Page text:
Pham Nam Thu fled Vietnam just before North Vietnamese tanks crashed through the gates of what was then the presidential palace of South Vietnam's capital, Saigon. Today, he's a banker in the eastern US state of Massachusetts and belongs to a group called the Vietnam Restoration Party.
It's one of scores of tiny Vietnamese-American organizations that fervently oppose the ruling Communist Party of Vietnam. He and others -- including American Vietnam War veterans -- plan to hold protests when President Bush sits down with Prime Minister Khai [Tuesday, June 21] at the White House. “We are disappointed because this meeting will send a negative message to the people who are struggling for democracy in Vietnam. It is in contrast to the policy that President Bush has promoted to bring democracy to every corner of the Earth. Vietnam remains one of the worst dictatorships in Asia.”
Mr. Thu says the visit validates the Vietnamese government -- a regime that is often criticized
by Amnesty International and Human Rights Watch for what they call an abysmal human rights record.
But China's human rights record was also atrocious in the late 1970s argues Jerome Cohen, a New York University law professor specializing in East Asia. At that time, the US government decided to normalize relations with China, helping pave the way for reforms. “In China, however great the defects still are with respect to political freedom and the rule of law, the situation overall in human rights is much better than it was 27 years ago, largely because China has become part of the world community. US-China relations have surged. And in many have ways, people lead better lives and have many more choices and opportunities.”
Professor Cohen says improved relations between the United States and Vietnam can lead to improved human rights in Vietnam. He adds that the US government also wants to strengthen ties with Vietnam to counter China's growing influence.
Van Tran, the first Vietnamese-American Assemblyman in the California state legislature, agrees. But he adds that the chances are better if the Bush administration implements, what he calls, a rigorous 'carrot and stick' approach [i.e., promising to reward or punish depending on future behavior]. “The United States can use its economic leverage to get real concrete and substantive concessions on the areas of human rights and democracy. The 'carrot' in this case is the huge economic potential and market that the United States can offer to Vietnam. The aid, currently, is a relative trickle compared to what the United States can do.”
Mr. Tran represents the largest population of Vietnamese-Americans in California. He says those in his district have mixed feelings about the Vietnamese leader's visit. But he adds that most support it, as long as President Bush asks tough questions. “The Vietnamese-American community throughout the United States is more concerned about what's going on inside Vietnam and what the US government on this occasion of its interaction with Vietnamese authorities here in the United States will do to address some of those concerns. There have been untold numbers of political and human rights dissidents who are imprisoned for speaking up for democracy in Vietnam. This visit is a golden opportunity for the United States and Vietnam to reconcile long-standing issues.”
Many analysts say the visit is the latest step in a natural thawing of relations between the former enemies. The military conflict -- called the "Vietnam War" by the United States and the "American War" by the Vietnamese -- lasted more than a decade and claimed some 1.5 million Vietnamese and nearly 60,000 American lives. Washington and Hanoi re-established diplomatic relations 10 years ago and former President Bill Clinton visited the country in 2000. In 2001, the United States established normal trade relations with Vietnam.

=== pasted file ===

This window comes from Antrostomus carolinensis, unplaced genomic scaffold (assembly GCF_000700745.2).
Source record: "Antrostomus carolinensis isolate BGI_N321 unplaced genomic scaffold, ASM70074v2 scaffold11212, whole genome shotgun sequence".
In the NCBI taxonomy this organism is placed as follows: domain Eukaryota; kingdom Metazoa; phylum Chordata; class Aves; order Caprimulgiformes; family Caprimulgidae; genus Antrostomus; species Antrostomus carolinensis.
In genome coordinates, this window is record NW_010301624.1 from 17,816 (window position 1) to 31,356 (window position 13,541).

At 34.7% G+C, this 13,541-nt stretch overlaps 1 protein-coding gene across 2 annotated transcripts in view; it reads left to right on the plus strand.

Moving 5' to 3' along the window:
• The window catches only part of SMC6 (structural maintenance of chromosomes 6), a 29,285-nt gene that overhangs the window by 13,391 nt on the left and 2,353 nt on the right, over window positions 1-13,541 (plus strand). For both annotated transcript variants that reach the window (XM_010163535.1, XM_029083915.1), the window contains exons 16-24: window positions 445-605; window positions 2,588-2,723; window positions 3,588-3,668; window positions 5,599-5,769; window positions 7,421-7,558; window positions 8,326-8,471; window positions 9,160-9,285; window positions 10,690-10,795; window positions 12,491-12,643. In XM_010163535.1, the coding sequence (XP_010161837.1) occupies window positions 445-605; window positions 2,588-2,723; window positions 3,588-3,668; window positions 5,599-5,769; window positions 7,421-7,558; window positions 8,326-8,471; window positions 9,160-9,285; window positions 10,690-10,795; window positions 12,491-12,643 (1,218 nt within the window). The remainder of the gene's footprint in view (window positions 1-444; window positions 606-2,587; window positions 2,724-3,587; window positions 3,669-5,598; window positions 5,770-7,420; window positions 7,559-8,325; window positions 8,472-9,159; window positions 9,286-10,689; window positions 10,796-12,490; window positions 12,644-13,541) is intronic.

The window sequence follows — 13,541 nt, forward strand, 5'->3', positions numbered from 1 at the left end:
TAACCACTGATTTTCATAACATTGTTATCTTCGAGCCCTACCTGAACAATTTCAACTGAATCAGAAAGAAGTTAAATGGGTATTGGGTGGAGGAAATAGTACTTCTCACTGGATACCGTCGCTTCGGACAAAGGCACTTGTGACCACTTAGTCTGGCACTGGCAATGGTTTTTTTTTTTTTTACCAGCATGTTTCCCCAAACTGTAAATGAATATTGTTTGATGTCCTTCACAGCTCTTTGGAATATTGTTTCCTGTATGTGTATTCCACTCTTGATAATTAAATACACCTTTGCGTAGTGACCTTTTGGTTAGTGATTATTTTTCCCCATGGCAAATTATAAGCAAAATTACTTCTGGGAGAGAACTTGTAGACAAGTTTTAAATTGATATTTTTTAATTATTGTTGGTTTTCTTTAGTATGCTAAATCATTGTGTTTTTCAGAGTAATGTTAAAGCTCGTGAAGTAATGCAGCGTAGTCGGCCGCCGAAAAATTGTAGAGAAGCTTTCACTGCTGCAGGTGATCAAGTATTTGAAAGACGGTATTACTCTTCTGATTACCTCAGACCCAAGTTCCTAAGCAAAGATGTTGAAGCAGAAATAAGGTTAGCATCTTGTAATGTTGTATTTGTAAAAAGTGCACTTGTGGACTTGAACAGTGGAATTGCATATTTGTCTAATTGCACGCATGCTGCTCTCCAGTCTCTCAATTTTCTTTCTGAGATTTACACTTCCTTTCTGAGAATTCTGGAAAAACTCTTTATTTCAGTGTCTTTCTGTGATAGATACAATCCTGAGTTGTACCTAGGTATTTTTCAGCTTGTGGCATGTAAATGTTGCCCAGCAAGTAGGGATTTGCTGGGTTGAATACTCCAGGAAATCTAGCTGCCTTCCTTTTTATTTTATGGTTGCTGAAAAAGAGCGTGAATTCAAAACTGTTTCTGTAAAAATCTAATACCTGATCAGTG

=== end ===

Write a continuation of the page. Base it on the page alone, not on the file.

Chuck Hagel fought in the Vietnam War as a sergeant in the US Army and was wounded by a
land mine. Later, he became an influential member of the US Senate Foreign Relations Committee. Senator Hagel, a Nebraska Republican, has a special interest in Vietnam. “I think anyone who has served in a foreign country, but particularly in a war, always, in the end after you are able to distance yourself from the horrors and suffering of war, wants to see change come to that country. And you want growth and freedom to come to the people of that country. In spite of the setbacks Vietnam has had because of that communist government, they've made progress. It is not unlike what we see in China and in other communist countries. One finds a schizophrenia there. Technically, it is an authoritarian, communist government. Yet there is a free market system in many ways. The two are incompatible. And the one that will go is the communist government.”
US-Vietnam relations generally are improving, but there are flashes of tension. In 2002, for example, the Vietnamese government reacted defensively to any suggestion that its human rights record could be improved, saying the United States was inciting unrest within Vietnam. Human Rights Watch says Vietnam's track record on respecting religious freedom, especially that of minority Christians, continues to deteriorate. The Vietnamese government contends it is upholding its constitution, which guarantees religious freedom.
Currently, the United States is engaging in talks with Vietnam over its designation as one of the worst violators of religious rights in the world. Many analysts and Vietnamese-Americans are asking whether the time Prime Minister Khai spends with President Bush will make a difference on such issues. The visit, though expected to stir haunting war memories and controversy, may help bring the people of Vietnam and the United States together in a way few could have imagined three decades ago.